Digitization partnerships with Minnesota Public Libraries
The Minnesota Digital Library (MDL) is one of four DPLA Service Hubs to be sub-awarded a grant from the Bill and Melinda Gates Foundation, through the DPLA, for the Public Library Partnership Project (PLPP). The purpose of PLPP is to develop a curriculum for teaching basic digitization concepts and skills and pilot it through workshops for public library staff, encourage and facilitate their participation in their local digital libraries and DPLA, and create collaborative online exhibitions based on materials digitized through this project. At the end of PLPP, we will also be sharing a self-guided version of the curriculum we built.
MDL was very pleased with the success of our implementation of the first stage of PLPP—we offered four digital skills training sessions to thirty-one individuals from twenty-two different public libraries and collaborating historical societies around Minnesota. The training was so well received that we hope to incorporate similar basic group training sessions into our ongoing recruitment and preparation of potential participants.
We are now deep into the second phase of the PLPP in which the organizations propose projects, select appropriate materials from their collections and send them to us for digitization and metadata preparation. An early success was the contribution of a 1930 plat book of Polk County by the Fosston Public Library, the first organization to contribute to MDL from this county.
One of the challenges we face is that, because of a very strong network of local historical societies throughout Minnesota, our public libraries don’t often have significant collections of archival or historic materials (Hennepin County Library being one important exception). However, we have been able to leverage our PLPP resources to encourage and support collaboration between public libraries and other organizations in their communities. In some cases, public libraries made new connections with city or county offices when collaborators realized they had materials that were worth preserving and making accessible, but didn’t know how to go about it and were not aware of MDL. Public library participants in PLPP were able to identify these materials, make the case of online access, facilitate an avenue for digitization, and share description and rights assessment work. Because of the connections made via our PLPP library participants we’ll be digitizing the portraits of Duluth mayors, the master plans for county parks from the Washington County Park Board, and historically significant and previously inaccessible materials from the Minneapolis Parks and Recreation Board, among other projects.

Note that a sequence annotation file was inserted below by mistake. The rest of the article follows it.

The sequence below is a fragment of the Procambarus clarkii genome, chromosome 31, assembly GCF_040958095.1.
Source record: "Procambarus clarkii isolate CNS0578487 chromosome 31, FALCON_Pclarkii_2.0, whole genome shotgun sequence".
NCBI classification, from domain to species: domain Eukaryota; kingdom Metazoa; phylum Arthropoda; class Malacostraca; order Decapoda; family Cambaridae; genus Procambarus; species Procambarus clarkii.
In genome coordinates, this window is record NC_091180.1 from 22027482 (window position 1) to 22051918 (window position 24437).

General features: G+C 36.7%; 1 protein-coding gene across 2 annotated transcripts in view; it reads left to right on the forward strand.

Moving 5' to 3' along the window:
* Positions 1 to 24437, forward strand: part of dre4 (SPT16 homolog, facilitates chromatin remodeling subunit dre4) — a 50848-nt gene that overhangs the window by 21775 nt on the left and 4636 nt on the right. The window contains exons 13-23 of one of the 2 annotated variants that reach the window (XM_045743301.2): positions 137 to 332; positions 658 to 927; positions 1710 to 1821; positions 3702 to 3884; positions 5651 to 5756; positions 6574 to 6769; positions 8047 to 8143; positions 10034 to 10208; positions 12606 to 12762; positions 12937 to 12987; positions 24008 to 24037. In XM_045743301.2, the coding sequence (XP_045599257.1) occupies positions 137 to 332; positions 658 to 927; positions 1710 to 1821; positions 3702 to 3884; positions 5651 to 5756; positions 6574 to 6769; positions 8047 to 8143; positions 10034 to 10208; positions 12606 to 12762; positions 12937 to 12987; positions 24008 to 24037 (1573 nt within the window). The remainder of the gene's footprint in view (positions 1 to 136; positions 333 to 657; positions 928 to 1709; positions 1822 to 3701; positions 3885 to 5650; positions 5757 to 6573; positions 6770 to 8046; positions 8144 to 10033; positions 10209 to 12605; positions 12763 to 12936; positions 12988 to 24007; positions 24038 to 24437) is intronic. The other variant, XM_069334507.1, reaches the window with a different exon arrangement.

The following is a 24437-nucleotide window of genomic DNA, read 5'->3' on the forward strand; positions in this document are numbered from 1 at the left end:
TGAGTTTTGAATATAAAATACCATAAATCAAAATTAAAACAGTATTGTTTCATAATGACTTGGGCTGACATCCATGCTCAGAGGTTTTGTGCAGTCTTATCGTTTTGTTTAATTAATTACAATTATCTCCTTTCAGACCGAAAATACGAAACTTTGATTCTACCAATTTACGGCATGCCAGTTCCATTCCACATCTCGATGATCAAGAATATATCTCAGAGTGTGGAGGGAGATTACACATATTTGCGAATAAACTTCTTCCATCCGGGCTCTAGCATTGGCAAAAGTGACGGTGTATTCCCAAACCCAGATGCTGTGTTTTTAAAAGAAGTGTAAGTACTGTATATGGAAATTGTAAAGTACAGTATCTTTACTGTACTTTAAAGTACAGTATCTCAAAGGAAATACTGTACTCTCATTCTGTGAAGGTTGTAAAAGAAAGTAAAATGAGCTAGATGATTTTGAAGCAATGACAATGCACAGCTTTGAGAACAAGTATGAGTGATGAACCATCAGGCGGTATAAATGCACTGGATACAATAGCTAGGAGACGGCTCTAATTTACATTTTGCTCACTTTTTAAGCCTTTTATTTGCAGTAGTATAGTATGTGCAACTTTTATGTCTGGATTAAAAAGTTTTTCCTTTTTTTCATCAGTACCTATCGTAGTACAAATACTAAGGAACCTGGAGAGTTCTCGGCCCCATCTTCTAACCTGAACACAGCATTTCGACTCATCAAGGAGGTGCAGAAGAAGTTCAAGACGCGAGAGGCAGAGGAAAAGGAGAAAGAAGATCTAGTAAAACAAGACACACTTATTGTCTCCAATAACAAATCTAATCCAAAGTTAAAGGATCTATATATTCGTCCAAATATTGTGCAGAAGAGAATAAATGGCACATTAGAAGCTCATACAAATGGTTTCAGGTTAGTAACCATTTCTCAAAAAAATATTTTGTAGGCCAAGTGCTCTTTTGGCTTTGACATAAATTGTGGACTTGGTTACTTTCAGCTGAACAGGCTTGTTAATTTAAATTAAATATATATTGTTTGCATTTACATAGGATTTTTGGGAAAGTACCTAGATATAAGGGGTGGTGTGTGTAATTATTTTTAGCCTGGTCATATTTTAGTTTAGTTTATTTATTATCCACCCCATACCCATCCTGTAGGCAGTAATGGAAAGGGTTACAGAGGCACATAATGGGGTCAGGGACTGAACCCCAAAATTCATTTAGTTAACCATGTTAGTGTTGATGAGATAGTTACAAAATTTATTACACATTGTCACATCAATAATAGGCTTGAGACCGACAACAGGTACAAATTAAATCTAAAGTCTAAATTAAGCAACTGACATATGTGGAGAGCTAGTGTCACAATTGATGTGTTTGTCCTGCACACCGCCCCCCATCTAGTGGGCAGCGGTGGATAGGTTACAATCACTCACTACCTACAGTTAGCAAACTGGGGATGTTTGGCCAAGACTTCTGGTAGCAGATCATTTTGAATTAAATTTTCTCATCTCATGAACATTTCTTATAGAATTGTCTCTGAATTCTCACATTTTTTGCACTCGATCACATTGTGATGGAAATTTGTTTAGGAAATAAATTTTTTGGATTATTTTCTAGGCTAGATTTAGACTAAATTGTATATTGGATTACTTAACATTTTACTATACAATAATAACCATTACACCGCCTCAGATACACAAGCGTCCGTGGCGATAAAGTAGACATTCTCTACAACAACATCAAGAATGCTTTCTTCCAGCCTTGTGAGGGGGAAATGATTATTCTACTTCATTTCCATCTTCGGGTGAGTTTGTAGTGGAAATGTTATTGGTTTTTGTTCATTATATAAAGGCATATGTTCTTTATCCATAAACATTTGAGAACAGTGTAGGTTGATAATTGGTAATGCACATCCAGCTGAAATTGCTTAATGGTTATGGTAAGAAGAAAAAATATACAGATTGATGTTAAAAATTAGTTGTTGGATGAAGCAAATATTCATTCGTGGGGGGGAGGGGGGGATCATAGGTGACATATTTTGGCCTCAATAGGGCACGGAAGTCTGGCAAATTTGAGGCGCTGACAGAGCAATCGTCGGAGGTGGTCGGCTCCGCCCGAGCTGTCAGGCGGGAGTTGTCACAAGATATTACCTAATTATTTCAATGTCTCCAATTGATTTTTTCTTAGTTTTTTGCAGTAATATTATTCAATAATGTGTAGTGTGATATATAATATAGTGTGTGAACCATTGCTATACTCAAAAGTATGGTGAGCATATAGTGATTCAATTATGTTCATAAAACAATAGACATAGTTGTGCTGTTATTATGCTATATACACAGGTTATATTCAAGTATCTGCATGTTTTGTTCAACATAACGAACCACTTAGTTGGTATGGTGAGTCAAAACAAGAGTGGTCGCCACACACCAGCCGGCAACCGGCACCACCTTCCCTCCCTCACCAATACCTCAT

The Gates-funded project will wrap up at the end of September 2015. Between now and then we will be completing additional projects and developing two online exhibitions built in part on materials digitized through this grant.
PLPP has strengthened our relationship with public libraries around the state, improved the digitization knowledge of public library staff, increased our capacity, and brought in materials to which we would otherwise not have had access. MDL has been more than pleased by the outcomes of our participation in the PLPP!
Carla Urban will be co-leading a digitization training session, with Sheila McAllister of the Digital Library of Georgia, at DPLAfest 2015. To learn more about PLPP and lessons learned, come participate in the discussion!
Header image: Detroit Public Library, Detroit, Minnesota, 1913. Courtesy of Becker County Historical Society via Minnesota Digital Library.